Facebook announced its intention to rename Libra on December 1, with the company saying the new name would help the revamped project stand out from the intense regulatory setback Libra faced when it was announced last year.
Diem co-founder and prominent European fintech investor Chris Adelsbach told media outside Sifted that if he was intimidated by the prospect of engaging in a legal battle with Facebook, he had received legal advice asking him to protect his trademark:
“It wouldn’t have taken so much effort for Facebook to find out if there is another Diem in financial services […] They obviously felt that “we can just crush them, we are Facebook”. “
In a statement, Diem CEO Geri Cupi said his company was “flabbergasted” to learn that the Libra association intended to rebrand itself as “Diem,” adding:
“As a small startup, we are concerned that customer confusion resulting from Libra’s actions will have a significant impact on our growth.”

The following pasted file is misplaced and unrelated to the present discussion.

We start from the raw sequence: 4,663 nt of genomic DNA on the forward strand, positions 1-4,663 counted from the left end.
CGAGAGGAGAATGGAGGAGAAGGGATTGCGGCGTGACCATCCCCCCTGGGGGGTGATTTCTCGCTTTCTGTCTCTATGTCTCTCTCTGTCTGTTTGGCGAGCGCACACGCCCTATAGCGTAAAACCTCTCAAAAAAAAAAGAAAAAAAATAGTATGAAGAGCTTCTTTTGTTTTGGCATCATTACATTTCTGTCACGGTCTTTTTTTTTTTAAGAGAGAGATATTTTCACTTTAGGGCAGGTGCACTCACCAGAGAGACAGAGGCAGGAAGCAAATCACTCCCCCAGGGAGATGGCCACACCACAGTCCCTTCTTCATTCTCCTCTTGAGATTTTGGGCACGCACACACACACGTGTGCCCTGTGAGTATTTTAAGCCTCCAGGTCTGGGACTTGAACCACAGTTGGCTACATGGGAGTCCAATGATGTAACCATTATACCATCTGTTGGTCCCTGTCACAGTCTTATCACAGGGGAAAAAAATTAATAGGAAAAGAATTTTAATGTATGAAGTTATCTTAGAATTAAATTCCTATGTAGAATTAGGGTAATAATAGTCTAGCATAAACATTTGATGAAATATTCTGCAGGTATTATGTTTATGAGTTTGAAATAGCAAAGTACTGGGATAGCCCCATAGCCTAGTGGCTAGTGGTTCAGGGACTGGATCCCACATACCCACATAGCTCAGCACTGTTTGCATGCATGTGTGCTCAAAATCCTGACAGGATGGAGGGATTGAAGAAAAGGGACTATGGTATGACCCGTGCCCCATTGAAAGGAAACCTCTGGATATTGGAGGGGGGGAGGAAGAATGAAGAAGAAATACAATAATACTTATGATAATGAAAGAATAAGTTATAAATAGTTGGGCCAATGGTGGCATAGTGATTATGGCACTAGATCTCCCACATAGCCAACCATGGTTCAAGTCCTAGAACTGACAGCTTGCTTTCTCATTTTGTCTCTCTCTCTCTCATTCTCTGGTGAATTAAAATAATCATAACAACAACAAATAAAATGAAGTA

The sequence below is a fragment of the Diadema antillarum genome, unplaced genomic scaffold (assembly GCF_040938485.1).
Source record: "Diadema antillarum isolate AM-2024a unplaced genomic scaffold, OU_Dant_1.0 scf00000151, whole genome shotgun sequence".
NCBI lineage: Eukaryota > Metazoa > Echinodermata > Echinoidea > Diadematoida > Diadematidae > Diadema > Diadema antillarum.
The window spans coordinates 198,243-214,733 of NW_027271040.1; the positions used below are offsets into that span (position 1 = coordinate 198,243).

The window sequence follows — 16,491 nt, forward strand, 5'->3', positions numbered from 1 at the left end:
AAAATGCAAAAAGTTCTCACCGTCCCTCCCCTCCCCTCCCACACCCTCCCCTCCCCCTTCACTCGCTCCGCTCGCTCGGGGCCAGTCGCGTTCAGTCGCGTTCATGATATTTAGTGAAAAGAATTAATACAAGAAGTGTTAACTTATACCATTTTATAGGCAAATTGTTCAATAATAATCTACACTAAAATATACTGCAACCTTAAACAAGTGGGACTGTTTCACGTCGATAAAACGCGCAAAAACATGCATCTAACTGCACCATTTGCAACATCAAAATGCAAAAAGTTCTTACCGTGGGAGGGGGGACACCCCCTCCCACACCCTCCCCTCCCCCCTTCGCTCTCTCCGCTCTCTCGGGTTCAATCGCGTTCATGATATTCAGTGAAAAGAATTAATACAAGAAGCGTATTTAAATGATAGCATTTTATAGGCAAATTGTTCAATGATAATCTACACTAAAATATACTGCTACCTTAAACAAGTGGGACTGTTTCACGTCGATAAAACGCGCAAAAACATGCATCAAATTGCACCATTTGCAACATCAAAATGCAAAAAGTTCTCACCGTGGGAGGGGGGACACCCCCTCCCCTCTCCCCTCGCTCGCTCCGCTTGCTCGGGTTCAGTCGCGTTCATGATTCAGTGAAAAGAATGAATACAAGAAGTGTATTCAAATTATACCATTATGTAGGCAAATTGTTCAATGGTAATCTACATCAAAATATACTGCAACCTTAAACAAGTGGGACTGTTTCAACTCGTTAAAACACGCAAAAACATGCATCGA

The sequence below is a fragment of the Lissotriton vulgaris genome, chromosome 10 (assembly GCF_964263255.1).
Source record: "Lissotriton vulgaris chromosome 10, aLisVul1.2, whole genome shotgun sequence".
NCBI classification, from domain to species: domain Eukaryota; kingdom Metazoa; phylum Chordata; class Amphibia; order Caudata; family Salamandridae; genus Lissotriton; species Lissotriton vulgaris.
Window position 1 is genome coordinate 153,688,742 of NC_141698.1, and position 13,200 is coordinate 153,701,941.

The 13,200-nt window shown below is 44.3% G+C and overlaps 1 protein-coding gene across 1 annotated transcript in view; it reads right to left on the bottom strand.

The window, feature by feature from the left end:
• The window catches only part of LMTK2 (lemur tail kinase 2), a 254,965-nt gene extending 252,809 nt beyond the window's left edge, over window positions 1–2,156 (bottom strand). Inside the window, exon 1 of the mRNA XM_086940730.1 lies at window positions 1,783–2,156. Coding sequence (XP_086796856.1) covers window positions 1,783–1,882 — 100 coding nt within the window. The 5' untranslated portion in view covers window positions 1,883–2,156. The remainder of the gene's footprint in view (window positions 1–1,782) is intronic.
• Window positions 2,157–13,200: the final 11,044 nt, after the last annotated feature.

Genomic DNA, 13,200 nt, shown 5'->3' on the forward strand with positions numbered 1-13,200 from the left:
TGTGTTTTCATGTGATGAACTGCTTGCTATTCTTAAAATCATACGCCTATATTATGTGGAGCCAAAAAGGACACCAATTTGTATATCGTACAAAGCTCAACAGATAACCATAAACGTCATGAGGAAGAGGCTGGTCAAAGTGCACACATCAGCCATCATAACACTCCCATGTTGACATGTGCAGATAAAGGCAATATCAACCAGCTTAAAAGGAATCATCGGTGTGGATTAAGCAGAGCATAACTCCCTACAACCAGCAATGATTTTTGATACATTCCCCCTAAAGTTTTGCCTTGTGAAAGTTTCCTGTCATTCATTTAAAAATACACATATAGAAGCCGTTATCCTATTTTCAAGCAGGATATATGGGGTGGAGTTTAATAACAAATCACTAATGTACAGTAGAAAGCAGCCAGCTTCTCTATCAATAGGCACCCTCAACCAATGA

Diem executed its gradual launch in October and has since garnered half a million subscribers. The platform allows users to sell goods instantly online and offers debit cards, with Sifted describing the app as “a kind of digital pawnshop”.
Ripple recently faced a comparable lawsuit from the New Payments Platform Australia, or NPPA, which alleged intellectual property violations arising from Ripple’s use of the “PayID” mark to describe its payment standard. , while the NPPA operated the “Pay ID” payment network in Australia. since March 2017.
The case was resolved when Ripple registered a new trademark for “Paystring”.
Facebook’s stable ambitions also appear to be set for a legal showdown with global regulators.
At a December 7 conference between G7 ministers and central bank leaders, German Finance Minister Olaf Scholz described the project as “a wolf in sheep’s clothing.”
Scholz stressed that German lawmakers “will not accept its entry into the market” without Facebook demonstrating that it has addressed the government’s regulatory concerns, adding:
“We must do everything to ensure that the monetary monopoly remains in the hands of the states.”